Boise Cat Cafe: Would You Pay for This? [PHOTOS]
Have you ever see a Facebook ad so many times that at some point you just have to give in and check out what the hype's about. That's what exactly what happened to me this week and I'm glad I caved!
Between Nathan Fast's wedding, the Napa to Sonoma Half Marathon and the Indians vs Giants baseball game, we bounced all over the place during our vacation. While I was flipping through my phone as we waited to deplane in San Francisco, I noticed an ad for a place called "KitTea." Featured by CNet, NPR, Time Magazine, the BBC and more, it's America's first cat cafe!
So, what's a cat cafe exactly? When you go into KitTea there's two sides of the cafe. The one on the right is open to the public. Sit down in there, order some tea, a Belgian waffle, bubble waffle wrap, soup or salad while you watch the kitties through the window facing Cat Lounge.
The Cat Lounge is the room on the left. For $20, you can reserve an hour in the Cat Lounge to play with the cafe's 11 permanent resident rescue cats and the 1-2 adoptable cats that may be visiting from a local shelter. (That price also includes unlimited cups of their four house green teas that come direct from Kyoto, Japan. For an additional cost, you can order any of the menu's from the cafe to be delivered to you in the Cat Lounge.) The fee helps cover the vet bills for the kitties, food and supplies like litter and toys. During your visit you can play with the cats, pet them if they're napping, take selfies with them, etc! Most of the residents have lived there since they were kittens.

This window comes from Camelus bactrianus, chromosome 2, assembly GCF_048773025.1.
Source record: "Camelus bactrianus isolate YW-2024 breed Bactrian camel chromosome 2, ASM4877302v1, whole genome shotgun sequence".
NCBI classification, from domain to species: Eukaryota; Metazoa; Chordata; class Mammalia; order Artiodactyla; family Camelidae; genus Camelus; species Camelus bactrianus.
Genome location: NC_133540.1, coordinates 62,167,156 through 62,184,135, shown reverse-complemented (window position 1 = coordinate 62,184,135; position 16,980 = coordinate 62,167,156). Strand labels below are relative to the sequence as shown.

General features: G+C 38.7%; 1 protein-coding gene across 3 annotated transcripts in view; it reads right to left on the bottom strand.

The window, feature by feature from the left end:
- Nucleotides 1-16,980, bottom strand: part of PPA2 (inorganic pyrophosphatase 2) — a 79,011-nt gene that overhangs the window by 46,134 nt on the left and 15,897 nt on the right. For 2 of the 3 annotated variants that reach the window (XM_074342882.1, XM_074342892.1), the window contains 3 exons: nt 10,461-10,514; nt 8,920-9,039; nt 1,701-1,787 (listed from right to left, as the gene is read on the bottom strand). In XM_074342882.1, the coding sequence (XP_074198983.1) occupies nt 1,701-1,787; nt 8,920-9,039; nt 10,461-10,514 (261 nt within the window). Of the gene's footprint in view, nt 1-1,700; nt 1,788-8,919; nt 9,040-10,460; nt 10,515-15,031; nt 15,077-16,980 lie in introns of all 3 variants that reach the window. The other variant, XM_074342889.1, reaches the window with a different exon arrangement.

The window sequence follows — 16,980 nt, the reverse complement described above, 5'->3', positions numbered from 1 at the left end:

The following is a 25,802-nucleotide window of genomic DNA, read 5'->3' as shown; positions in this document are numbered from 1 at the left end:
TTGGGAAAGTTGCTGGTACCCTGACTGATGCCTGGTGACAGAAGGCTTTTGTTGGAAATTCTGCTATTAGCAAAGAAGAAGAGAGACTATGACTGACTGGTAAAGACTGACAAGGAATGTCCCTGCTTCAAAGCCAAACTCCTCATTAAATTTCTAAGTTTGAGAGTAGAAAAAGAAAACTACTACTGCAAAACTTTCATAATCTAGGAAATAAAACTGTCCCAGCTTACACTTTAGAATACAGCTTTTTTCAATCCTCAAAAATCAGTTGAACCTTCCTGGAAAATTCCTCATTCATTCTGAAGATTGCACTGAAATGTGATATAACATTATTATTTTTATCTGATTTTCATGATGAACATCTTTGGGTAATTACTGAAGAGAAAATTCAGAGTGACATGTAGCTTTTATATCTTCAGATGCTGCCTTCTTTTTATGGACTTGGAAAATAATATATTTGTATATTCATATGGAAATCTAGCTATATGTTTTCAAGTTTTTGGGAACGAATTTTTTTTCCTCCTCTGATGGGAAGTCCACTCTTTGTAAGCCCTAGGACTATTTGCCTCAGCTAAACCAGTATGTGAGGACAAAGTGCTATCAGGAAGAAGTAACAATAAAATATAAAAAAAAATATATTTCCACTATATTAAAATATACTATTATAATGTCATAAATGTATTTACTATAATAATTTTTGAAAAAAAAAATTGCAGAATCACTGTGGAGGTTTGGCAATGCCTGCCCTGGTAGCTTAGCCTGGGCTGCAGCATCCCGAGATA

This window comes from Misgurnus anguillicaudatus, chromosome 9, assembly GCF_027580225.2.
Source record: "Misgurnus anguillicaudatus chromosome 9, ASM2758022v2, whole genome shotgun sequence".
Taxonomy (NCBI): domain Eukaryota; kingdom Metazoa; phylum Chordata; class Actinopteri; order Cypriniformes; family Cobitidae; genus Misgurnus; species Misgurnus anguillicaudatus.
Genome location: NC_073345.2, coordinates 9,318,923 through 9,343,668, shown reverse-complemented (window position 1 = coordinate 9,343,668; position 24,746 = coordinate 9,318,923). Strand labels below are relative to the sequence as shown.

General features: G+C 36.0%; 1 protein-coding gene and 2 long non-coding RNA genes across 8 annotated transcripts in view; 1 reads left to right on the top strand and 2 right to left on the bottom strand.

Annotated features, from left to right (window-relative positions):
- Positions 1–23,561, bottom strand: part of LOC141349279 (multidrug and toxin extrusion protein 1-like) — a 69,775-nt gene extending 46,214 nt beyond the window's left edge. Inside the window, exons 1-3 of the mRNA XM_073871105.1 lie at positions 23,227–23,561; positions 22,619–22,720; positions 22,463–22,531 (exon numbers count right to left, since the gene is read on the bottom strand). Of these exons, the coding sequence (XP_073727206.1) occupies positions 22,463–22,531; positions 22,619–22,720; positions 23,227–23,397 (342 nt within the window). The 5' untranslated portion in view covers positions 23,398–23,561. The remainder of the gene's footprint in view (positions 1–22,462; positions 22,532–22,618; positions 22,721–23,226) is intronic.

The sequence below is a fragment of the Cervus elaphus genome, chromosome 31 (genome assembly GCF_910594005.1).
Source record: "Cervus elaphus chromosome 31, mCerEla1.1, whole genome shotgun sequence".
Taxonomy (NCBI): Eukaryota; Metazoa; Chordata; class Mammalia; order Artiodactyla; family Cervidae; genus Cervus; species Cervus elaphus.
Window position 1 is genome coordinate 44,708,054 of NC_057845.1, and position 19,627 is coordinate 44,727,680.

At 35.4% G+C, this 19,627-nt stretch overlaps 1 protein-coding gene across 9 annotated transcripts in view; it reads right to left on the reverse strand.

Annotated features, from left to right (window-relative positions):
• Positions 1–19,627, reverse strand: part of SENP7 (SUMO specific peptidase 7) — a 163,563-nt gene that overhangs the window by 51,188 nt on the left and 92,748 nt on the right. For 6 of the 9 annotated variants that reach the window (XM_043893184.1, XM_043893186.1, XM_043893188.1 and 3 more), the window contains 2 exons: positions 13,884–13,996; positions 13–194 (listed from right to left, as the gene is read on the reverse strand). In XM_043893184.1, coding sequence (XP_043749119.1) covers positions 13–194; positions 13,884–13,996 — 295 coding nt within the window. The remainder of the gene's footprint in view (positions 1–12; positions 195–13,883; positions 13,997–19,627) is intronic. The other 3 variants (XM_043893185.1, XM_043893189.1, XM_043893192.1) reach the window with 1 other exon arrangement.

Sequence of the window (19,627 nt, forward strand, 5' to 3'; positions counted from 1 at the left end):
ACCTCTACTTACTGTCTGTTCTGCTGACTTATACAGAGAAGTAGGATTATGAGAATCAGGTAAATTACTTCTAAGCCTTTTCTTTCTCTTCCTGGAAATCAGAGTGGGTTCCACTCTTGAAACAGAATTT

What's in it for you? Cats are scientifically proven to help reduce stress and anxiety in humans. According to KitTea, they help increase levels of oxytocin (the stuff that makes you want to cuddle) and lower blood pressure. There's also some really cool stats about how the frequency of a cat's purr falls in the range that encourages healing of bones, muscles and tendons, as well as reduce swelling. Plus if you live in an apartment complex that doesn't allow pets or with a loved one who's allergic to cats, this is a great alternative to owning one yourself! They also offer special events like movie night with the cats and cat yoga.
$20 might seem awfully steep to play with cats for an hour (considering I could play with Dakota for free at home,) but it was so gimmicky and interesting that I shelled out the fee for both my fiancé and I. My question is...if a cat cafe opened somewhere in the Treasure Valley, would you be willing to pay to check it out? Vote below and check out some of my pictures from our visit to the country's first cat cafe!